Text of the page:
Summit secretsWas there a discussion about sending Korean troops to Afghanistan during the Korea-U.S. summit meeting, or not?
The answer keeps changing, creating much confusion. The issue is very sensitive, as it is directly related to people’s lives. But President Lee Myung-bak and his aides are offering up different versions of what happened at the meeting, so it is difficult to determine the truth.
Soon after the summit meeting ended on June 16 in Washington, the Blue House said the two sides did not broach the issue of sending troops to Afghanistan.
But in a June 20 meeting with leaders of ruling and opposition parties at the Blue House, Lee mentioned that the issue did indeed come up when he spoke with U.S. President Barack Obama. It means the Blue House hid the truth.
There are discrepancies in the content of the dialogue, as well.
President Lee reportedly told the opposition party leader that Obama said it is not appropriate to ask Korea to send its soldiers to Afghanistan - considering Korea’s political situation - though he mentioned that the country could make such a decision on its own. Lee reportedly sympathized with Obama’s situation. However, the spokesperson of Lee Hoi-chang, chairman of the Liberty Forward Party, said Obama actually asked Korea to send troops to Afghanistan. President Lee reportedly replied by saying that it is impossible to send troops over for combat, though he allegedly said he would consider sending troops for the peacekeeping operation.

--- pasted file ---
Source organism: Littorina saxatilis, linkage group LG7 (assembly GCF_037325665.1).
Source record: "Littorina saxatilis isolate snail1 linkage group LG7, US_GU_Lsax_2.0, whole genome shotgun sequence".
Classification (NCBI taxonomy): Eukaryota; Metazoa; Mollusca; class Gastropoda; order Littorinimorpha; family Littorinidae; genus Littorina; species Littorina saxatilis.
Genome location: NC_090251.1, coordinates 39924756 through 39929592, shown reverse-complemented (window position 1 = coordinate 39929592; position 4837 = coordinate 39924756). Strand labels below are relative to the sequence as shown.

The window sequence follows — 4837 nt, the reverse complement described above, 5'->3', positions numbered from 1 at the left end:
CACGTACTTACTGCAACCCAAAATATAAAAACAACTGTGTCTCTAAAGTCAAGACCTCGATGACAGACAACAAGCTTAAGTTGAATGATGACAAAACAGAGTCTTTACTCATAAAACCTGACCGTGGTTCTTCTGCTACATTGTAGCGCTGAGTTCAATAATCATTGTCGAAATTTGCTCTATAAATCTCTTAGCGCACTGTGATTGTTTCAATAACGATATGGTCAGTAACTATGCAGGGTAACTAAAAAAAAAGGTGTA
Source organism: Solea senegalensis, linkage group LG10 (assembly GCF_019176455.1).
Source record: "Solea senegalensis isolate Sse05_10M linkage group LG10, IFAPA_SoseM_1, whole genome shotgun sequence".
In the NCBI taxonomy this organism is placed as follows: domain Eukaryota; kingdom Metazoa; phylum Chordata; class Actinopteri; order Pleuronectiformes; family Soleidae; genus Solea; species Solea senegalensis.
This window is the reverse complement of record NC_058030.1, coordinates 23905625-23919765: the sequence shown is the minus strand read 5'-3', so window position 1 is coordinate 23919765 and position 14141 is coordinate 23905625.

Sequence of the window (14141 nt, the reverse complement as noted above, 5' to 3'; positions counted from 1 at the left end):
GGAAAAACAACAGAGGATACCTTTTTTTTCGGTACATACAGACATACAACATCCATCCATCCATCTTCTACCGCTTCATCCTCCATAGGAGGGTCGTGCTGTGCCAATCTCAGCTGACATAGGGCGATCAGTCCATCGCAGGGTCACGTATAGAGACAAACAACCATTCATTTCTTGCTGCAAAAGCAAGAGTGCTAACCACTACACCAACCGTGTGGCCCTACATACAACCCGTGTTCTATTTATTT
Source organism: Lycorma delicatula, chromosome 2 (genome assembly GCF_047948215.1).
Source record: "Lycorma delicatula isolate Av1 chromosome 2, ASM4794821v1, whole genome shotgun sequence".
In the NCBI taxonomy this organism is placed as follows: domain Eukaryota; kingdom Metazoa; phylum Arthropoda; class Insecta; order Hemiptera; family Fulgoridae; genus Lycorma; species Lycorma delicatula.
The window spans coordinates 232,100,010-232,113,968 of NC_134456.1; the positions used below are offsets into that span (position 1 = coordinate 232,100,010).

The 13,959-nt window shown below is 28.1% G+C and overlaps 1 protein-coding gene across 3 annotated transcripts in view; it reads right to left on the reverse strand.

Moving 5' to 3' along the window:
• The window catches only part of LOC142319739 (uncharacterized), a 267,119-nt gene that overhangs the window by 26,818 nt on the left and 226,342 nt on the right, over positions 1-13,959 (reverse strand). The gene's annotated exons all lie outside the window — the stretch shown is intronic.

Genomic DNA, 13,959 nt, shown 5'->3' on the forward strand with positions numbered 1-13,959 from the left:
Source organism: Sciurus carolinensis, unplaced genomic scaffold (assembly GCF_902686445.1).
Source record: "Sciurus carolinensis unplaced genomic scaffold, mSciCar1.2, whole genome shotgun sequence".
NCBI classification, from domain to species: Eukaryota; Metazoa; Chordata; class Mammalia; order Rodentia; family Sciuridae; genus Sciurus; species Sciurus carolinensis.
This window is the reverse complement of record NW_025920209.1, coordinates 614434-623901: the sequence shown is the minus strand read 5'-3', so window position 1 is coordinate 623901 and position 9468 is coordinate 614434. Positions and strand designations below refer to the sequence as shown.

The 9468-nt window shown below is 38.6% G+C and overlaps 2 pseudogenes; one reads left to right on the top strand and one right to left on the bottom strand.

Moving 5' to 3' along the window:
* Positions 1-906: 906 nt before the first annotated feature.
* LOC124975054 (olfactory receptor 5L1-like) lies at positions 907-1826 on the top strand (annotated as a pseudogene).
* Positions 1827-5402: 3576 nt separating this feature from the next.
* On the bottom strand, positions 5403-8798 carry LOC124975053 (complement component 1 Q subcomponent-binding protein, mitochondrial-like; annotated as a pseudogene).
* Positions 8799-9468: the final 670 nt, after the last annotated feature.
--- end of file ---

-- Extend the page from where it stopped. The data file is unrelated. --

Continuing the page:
But the Blue House immediately denied that assertion, saying that the president never mentioned the term “troops for the peacekeeping operation.” Rather, Lee said that there might be an opportunity to expand peacekeeping and reconstruction operations started under the former administration.
Why can’t the administration reveal things openly in an effort to educate the public on the issue?
There is a good reason to send troops to Afghanistan: It would show that our country participates in the international war against terrorism. As of now, 41 countries have sent 55,000 soldiers to the troubled country. We sent 300 engineering and medical troops but withdrew them because of a hostage incident.
If it is hard to send troops to Afghanistan because of public opinion, the administration can send more troops for the provincial reconstruction team, as it said it would, and increase financial support. If the government wants to do something more than this, it must persuade the people with a sincere, straightforward approach. It is hard to understand why it is being evasive.